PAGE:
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My son, be warned of [things] beyond these.

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Of the making of books there is no end, and much study is wearisome to the body.


My son, I am warning you that studying anything beyond the wisdom of our sages (just mentioned) is unwise.

There are lots and lots of books out there, and one can bury himself in trying to read all that has been written with the consequence being that he wears himself out trying to find truth but finds only confusion.


1: “be warned of things beyond these”

There are two ways to take the admonition at the beginning of this verse and scholars are divided on which one it should be because the wording is not fully clear to us. 1) One theory is that it refers to the previous three verses and the words of the wise men that are mentioned there; 2) The other theory is that it refers to the statements at the end of this same verse (vs 12) about books and study. I feel that the comments about many books and wearisome study do not merit the kind of strong statement that appears at the beginning of this verse, rather the cumulative wisdom of the wise mentioned earlier is more worthy of such a statement. So I favor theory number 1.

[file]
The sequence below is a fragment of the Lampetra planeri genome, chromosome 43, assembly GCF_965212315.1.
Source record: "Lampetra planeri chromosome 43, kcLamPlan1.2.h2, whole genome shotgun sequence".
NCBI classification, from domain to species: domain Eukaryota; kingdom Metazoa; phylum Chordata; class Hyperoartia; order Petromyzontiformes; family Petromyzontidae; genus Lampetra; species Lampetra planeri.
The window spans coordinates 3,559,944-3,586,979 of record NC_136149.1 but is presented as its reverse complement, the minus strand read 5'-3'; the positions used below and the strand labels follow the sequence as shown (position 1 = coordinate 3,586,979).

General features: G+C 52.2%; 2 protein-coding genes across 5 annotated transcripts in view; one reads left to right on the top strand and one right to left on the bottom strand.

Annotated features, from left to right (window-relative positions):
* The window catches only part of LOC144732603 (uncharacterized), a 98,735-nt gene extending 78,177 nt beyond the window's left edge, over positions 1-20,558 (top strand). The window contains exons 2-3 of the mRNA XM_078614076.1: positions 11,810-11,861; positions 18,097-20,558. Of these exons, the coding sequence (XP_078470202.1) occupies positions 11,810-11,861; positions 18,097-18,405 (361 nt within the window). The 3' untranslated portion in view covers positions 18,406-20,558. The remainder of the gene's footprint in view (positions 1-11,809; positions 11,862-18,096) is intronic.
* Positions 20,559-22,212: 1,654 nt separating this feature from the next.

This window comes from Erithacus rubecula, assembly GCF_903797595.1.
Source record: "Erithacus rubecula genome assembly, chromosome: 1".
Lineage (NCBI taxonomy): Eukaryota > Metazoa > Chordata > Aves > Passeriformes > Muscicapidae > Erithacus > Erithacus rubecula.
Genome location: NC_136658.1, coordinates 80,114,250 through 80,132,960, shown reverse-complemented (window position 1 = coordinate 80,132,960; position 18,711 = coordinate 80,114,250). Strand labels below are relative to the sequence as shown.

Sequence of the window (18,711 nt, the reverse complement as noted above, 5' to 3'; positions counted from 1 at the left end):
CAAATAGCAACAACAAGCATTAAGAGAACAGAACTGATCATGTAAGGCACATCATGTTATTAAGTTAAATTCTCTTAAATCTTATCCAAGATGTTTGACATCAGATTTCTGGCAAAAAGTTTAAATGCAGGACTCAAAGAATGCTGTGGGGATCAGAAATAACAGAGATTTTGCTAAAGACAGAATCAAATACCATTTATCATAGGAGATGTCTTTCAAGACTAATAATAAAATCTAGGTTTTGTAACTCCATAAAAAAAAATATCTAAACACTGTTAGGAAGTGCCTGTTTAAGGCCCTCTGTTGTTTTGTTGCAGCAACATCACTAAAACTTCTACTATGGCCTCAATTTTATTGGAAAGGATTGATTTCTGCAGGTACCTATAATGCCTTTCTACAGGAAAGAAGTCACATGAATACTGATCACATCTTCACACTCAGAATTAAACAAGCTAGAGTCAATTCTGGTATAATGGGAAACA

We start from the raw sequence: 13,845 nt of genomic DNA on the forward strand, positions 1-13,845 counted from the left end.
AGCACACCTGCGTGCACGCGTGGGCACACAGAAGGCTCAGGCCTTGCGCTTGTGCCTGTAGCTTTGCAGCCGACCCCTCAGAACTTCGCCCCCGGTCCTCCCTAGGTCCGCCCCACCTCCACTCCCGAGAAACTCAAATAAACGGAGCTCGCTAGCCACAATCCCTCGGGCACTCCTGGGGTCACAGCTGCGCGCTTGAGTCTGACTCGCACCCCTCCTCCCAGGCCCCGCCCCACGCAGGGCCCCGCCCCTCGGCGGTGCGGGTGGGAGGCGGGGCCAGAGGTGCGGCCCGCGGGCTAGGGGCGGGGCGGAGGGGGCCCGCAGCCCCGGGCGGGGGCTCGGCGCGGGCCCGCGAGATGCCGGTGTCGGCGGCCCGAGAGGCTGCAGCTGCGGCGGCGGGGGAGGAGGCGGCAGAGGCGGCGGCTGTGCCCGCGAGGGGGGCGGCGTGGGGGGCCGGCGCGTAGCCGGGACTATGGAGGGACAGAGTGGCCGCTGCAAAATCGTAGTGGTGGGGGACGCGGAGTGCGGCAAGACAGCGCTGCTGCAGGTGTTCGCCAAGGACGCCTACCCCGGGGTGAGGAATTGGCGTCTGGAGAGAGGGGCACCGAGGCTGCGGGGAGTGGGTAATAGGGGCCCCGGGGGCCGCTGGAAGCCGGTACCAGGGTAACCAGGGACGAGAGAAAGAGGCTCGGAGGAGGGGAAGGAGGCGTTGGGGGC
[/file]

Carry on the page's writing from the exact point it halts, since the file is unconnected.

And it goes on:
The editor obviously had high esteem for the wisdom shared in this piece of writing which we call Ecclesiastes. He was not troubled by its negativity or its lack of heavenly focus. He saw it as the fitting companion to the wisdom expressed by Solomon in his earlier proverbs because this latter collection of wisdom included the harsh realities of life.